He has pleaded not guilty and denied killing his wife and disposing of her body. Video / Journeyman Pictures
Chris Dawson left love letters – including some he signed as ‘God’ – for a teenage student at a school where he taught before his wife’s disappearance, a court in Australia has been told.
Dawson, 73, who was the subject of the Teacher’s Pet podcast, is standing trial in the NSW Supreme Court accused of murdering his wife Lynette, who vanished from their home on Sydney’s northern beaches in 1982.
Dawson, who was the subject of the Teacher’s Pet podcast, has been charged with killing wife Lynette Dawson, who disappeared in 1982
The court has heard Dawson had begun a sexual relationship with the student.
The crown prosecution has alleged he was motivated to kill his wife so he could run off with the girl, who for legal reasons can only be known as “JC”.
JC took the witness stand in Dawson’s trial on Wednesday afternoon, telling the court he left love notes in her bag at school.
According to JC, Dawson began teaching her in year 11, however later told her he spotted her in the schoolyard the year prior and manoeuvred himself so he could teach one of her classes.
“He had told me he had seen me in the playground the year before when I was 15 and decided he would like to get to know me better because I was attractive to him,” JC told the court.
“I believe he deliberately tried to take my class.”
JC said Dawson purchased her a school bag and would leave love letters inside.
“He used to leave notes of love and affection in my bag whenever I went to biology and he knew where my classroom was,” she said.
Crown prosecutor Craig Everson told the court one of the notes, which JC received on her 17th birthday, read: “Happy birthday XXX”.
Others read: “Valentine, I love you XXX forever” and “The happiest birthday with all my love, XXX.”
Another read: “Happy Christmas. Once or twice every minute. Love always. God.”
Asked why Dawson signed the card as “God”, JC said: “He wanted to disguise who he was because it was 1980 and I was 16 and that’s what he called himself.”
JC moved in with the Dawson family as a babysitter in 1981 for a period while she was completing her final year of high school.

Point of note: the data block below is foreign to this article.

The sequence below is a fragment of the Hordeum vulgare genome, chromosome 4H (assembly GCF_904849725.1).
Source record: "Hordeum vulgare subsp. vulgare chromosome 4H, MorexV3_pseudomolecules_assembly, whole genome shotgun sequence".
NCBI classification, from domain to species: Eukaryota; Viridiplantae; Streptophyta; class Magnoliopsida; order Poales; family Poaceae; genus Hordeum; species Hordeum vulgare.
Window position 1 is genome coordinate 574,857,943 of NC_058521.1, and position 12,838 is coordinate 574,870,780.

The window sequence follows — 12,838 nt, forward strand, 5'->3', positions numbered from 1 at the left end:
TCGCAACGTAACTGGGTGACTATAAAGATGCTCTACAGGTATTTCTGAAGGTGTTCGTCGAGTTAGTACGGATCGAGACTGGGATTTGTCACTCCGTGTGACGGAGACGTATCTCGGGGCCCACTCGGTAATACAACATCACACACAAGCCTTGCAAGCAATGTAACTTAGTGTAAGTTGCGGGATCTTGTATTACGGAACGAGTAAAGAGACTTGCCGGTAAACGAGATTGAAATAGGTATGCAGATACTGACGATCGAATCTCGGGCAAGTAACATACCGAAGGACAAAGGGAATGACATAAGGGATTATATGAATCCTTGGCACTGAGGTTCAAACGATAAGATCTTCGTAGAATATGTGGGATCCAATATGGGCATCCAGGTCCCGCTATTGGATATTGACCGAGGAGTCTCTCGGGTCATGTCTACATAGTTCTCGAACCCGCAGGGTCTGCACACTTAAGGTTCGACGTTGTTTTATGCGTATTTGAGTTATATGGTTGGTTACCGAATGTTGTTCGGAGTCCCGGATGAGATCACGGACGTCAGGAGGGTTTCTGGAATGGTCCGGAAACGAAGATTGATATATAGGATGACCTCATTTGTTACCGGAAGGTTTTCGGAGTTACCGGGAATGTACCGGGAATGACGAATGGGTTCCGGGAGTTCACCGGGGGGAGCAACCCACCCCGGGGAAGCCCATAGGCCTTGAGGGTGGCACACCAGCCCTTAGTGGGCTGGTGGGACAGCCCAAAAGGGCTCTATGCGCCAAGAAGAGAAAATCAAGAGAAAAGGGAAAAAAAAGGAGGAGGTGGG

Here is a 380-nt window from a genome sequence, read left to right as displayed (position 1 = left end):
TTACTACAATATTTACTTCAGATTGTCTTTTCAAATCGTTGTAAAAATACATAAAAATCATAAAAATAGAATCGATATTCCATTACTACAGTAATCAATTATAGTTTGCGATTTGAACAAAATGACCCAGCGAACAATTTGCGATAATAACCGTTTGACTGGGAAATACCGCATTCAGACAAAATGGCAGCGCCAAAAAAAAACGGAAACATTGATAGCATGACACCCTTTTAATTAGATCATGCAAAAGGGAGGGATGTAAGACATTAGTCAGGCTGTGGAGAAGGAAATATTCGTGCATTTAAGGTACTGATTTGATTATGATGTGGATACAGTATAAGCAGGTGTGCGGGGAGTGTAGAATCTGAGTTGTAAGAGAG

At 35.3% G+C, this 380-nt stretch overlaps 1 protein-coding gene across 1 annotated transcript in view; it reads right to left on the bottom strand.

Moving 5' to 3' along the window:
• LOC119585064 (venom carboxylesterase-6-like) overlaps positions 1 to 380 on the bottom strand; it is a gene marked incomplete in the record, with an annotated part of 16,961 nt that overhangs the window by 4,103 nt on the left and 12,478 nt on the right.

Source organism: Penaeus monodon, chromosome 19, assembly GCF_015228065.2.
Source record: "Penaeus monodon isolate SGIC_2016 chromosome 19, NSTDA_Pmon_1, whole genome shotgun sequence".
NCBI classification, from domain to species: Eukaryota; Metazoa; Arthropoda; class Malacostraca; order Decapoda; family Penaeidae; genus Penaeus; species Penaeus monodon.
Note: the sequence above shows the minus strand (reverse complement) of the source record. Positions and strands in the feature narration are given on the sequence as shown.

She told the court that while she was staying at the family’s Bayview home, Dawson would give his wife alcoholic drinks so Lynette would fall asleep and they could have sex.
She was eventually confronted by Lynette Dawson and forced to move into Chris Dawson’s brother’s home.
“(Lynette Dawson) said you’ve been taking liberties with my husband,” JC said.
“She realised there was something more going on.”
In late December 1981, Chris Dawson left his family to move to Queensland with the student to “start a new life”.
However, the pair returned to Sydney just four days later and he went back to his family home before Lynette went missing the following month.
JC later married Dawson and the couple moved back to Queensland in 1984 before they separated in 1990.
Earlier, Lynette Dawson’s sister-in-law Merilyn Simms told the court that she last saw her in mid-1981 but spoke to her on the phone in October that year.
During the conversation, Simms said Dawson described her husband as being “very angry all the time” and she was worried about the deterioration of their relationship.
“She was very upset, she said that Chris was very angry all the time, he was evasive,” Simms told the court.
“She said he wouldn’t settle for a conversation.
“She said their sexual relations had ceased and she couldn’t understand that because it had always been very regular and active.
“She asked him if there was anybody else and he said no. She was just very upset.
“She also told me that communications had broken down.
“She was very concerned that Chris wanted to move (JC) into the family while she was doing her HSC because (JC) was having problems in her own home life.”
Dawson’s sister Patricia Dawson previously told the court of a conversation around Christmas 1981 in which Lynette described Chris as being “angry with her all the time”.
Simms and her husband Greg Simms – Lynette Dawson’s brother – met with JC at Woy Woy on the Central Coast in 1990.
The meeting took place eight years after Lynette’s disappearance and following JC’s separation from Mr Dawson.
The court was told that during the conversation, JC alleged that Chris Dawson had tried to hire a hitman to get rid of Lynette Dawson but changed his mind.
Chris Dawson’s defence said there was not a “scintilla of truth” to the allegation that he had tried to hire a hitman.
Greg Simms told the court that he believed that Dawson – who was best man at his wedding – had killed his sister.
Asked if he had taken the view that Dawson was guilty, Simms said: “I believe so.”
Dawson’s barrister Pauline David questioned whether his point of view had been coloured by JC’s allegations and his participation in The Teacher’s Pet podcast.
However, he told the court that the 1990 meeting with JC had only changed his mind “slightly”.
“It is the case, however, that you have come to this court to tailor your evidence in a way that would support your theory that Mr Dawson murdered your sister,” David asked.
“My integrity means everything to me and what you suggest is wrong,” Simms replied.
The trial continues.